Let’s just say, if you go, you will not have it to yourself. The car park was packed and there were a lot of people heading down and up the trail. That said, it didn’t take away from the beauty of the place. At the bottom, you can access the beach through a tunnel that has been carved out from the rocks. It’s pretty cool. We wandered around taking pictures, amazed at the grandeur of the place and that it is right there in Dunedin. A definite must visit.

Just love the water color

St. Kildas: I know I have talked about this already, but it just became the thing we did every day. The closed off roadway was clearly the place to come and do a morning walk and was a social hub for Dunedin. Emmitt loved it—we loved it. By the end of our time, we probably recognized 70% of the people and dogs out there. The guy with a springer spaniel that drove a white subaru legacy wagon and always wore a teal jacket. Don’t know his name, but we smiled and said hi every day. I guess we should have stopped and chatted more. I think it gave us a bit of a sense of permanence and belonging. That has probably been the hardest part of being nomads for 2 years, you do start to lose connection with people. So this was nice and we got a lot of “weak ties” in the bargin. Emmitt got to be Mr. Congeniality and greet everyone, and after 6 weeks of this consistent walking, he is looking quite fit and trim. It was the doggy boot camp for him.

Keeping my peeps company while they work

One of the funniest/coolest things was that on the golf course adjacent to the walk, the greens keeper had a border collie that followed him around the golf course while he trimmed up the grass. Every morning we would see him out with the tractor and his dog just dutifully tagged along. Amazing.

I really enjoyed the bike riding here. It is funny when I look back at the blog, a huge proportion of it is taken up by bicycling. I do spend a lot time either doing it, planning it or dreaming about it. I am not sure why it connects with me so much, but it does free my mind and make me feel like a kid again … which brings me to my last story about Dunedin. On one of my rides on the Otago peninsula, I did my usual up Highcliff Rd and then around through the various gravel roads and back along the bike path. It was a glorious day and I was having a wonderful time looking at the views and feeling in the moment. As I was cruising along Otago harbor on the bike path heading back to Otis, I saw a young kid on a bike that looked way too big for him; he was maybe 10 or 11 years old. As I passed him, he smiled and then pedaled like crazy to get in my slipstream.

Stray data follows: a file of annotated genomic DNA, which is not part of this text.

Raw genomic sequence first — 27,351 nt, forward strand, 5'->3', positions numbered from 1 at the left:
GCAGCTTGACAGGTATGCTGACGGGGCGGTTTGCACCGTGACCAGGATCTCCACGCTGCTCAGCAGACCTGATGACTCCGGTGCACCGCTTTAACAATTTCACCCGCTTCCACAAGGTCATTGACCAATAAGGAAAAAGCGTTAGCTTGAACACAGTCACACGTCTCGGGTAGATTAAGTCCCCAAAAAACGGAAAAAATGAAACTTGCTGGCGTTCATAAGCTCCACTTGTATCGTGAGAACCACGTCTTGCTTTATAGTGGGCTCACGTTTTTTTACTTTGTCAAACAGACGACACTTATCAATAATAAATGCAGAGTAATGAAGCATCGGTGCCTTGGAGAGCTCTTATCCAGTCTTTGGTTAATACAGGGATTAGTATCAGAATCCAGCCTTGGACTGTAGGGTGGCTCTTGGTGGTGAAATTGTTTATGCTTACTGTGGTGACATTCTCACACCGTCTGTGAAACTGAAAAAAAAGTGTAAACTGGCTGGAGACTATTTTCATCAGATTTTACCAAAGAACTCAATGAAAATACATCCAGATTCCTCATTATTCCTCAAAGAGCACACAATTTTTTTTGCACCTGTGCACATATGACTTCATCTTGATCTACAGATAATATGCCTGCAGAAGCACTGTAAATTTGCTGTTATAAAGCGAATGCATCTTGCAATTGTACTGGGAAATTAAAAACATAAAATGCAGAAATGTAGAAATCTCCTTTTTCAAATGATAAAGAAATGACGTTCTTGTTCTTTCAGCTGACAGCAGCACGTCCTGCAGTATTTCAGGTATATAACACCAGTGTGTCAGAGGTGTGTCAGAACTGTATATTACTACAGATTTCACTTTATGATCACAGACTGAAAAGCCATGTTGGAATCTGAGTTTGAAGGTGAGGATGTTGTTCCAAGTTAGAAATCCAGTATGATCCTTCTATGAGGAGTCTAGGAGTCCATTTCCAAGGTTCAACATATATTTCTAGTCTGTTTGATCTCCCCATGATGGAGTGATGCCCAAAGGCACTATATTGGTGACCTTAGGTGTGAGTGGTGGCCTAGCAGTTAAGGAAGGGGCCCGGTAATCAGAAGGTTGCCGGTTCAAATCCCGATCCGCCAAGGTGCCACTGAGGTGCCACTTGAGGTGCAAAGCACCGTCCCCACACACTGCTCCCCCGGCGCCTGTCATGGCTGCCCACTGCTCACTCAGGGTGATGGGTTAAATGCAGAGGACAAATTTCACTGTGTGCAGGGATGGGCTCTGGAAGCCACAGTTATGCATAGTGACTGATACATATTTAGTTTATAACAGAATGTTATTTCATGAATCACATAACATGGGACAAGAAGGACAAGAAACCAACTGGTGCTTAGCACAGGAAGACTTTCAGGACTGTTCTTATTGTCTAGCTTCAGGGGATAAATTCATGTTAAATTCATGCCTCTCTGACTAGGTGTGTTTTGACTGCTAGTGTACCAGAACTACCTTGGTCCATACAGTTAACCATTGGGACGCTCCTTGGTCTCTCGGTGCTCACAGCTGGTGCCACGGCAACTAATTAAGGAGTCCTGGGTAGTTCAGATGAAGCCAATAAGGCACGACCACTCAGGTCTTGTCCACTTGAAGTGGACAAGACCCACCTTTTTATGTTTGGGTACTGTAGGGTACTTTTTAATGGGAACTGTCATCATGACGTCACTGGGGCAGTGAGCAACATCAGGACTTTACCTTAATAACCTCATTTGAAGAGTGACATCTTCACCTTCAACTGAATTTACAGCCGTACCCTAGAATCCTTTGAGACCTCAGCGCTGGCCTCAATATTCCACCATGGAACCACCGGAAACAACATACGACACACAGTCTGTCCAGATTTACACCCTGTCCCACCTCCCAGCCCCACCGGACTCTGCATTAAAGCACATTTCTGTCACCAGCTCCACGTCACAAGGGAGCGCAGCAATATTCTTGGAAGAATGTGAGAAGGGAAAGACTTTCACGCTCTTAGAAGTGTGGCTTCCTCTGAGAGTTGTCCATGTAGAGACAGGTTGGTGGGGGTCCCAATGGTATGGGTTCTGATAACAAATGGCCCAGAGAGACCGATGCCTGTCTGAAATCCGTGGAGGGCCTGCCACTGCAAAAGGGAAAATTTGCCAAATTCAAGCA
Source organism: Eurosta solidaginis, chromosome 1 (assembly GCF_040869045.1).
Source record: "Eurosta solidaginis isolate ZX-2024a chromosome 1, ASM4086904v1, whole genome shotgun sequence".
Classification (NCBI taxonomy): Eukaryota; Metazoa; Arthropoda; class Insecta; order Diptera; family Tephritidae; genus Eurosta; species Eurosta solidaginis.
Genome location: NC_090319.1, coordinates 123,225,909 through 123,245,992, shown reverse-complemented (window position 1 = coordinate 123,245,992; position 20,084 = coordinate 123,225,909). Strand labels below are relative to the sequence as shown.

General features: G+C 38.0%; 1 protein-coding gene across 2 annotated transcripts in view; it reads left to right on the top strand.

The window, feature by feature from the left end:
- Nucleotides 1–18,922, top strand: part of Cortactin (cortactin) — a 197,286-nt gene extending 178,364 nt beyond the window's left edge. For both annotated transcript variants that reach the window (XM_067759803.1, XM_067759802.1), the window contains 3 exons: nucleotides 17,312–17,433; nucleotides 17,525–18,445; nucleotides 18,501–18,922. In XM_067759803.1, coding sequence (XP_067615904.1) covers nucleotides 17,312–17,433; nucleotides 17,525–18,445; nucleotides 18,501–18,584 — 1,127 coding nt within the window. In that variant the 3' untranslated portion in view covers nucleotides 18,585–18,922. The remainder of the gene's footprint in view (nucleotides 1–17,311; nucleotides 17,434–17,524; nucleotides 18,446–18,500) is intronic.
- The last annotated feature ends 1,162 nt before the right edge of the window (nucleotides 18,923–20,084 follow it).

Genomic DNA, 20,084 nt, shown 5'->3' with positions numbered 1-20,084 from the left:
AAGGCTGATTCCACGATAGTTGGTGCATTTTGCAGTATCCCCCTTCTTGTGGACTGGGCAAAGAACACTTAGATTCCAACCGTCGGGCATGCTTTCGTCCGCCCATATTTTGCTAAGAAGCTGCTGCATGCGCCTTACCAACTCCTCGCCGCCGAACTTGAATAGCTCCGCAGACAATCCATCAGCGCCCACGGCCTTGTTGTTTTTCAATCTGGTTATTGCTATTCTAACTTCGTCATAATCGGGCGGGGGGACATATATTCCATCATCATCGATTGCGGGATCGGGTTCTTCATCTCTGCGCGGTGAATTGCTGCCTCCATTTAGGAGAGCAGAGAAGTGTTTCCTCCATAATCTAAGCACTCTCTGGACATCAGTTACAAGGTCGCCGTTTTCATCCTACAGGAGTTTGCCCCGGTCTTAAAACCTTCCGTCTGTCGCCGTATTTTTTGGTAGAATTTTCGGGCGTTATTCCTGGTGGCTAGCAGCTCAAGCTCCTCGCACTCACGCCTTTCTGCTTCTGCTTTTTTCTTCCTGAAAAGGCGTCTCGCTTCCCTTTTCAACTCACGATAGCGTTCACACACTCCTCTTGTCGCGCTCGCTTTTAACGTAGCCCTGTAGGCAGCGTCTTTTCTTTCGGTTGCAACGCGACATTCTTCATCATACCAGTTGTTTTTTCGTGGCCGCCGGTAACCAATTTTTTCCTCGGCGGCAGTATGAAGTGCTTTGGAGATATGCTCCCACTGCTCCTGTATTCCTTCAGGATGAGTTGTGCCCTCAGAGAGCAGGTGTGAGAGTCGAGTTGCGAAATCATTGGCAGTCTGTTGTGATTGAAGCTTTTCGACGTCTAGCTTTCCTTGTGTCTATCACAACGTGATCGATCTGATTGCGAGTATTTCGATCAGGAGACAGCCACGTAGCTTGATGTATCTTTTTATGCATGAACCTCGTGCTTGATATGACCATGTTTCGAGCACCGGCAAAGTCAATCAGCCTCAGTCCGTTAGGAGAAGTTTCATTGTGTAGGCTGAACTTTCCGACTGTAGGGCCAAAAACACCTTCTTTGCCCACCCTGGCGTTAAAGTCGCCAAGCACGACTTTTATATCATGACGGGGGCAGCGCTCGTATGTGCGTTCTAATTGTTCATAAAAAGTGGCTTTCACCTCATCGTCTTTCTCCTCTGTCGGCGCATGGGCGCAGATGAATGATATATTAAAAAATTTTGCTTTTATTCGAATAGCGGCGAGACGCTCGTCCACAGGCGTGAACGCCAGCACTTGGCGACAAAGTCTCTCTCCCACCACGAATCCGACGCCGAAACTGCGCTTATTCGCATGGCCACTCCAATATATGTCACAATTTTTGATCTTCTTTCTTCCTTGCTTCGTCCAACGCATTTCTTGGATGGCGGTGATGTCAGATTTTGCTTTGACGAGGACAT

I was humming along at between 20 to 24 mph and he was keeping up. At one point he attacked me and tried to get ahead. I caught up to him, drafted him for a while (not that he provided much slipstream since he was so small!) and then passed him. As I went by, I smiled at him and said “What?! you trying to beat up on an old man!” He laughed. I told him he was a great rider.

Young kid in an old dude’s body

I took over the pace-making and really put the hammer down all the way to the end and he hung in there. We stopped and he had a huge smile on his face. He said “that was fun! Quite the pace!” I asked him if he raced bikes and he said “not yet.” I told him he should. I waved goodbye and loaded the stuff in the car. As I drove back to the house it made me smile to think about him. Almost 50 years difference in age and we both had a blast together. Now I wish I had taken a picture of us. Anyway, that’s one of these random little moments in life that sticks with you and makes you smile.

It has been nice to learn about the area, but time to move on to the next adventure. Next up is Lake Ohau up in MacKenzie country and big mountains of the Southern Alps. I had hoped to do a day of fishing there, but all the guides were booked up. I did find one guy but he turned out to be a jerk, so that fell through. So we will hike and bike around and explore a new area.

Movin’ on down the road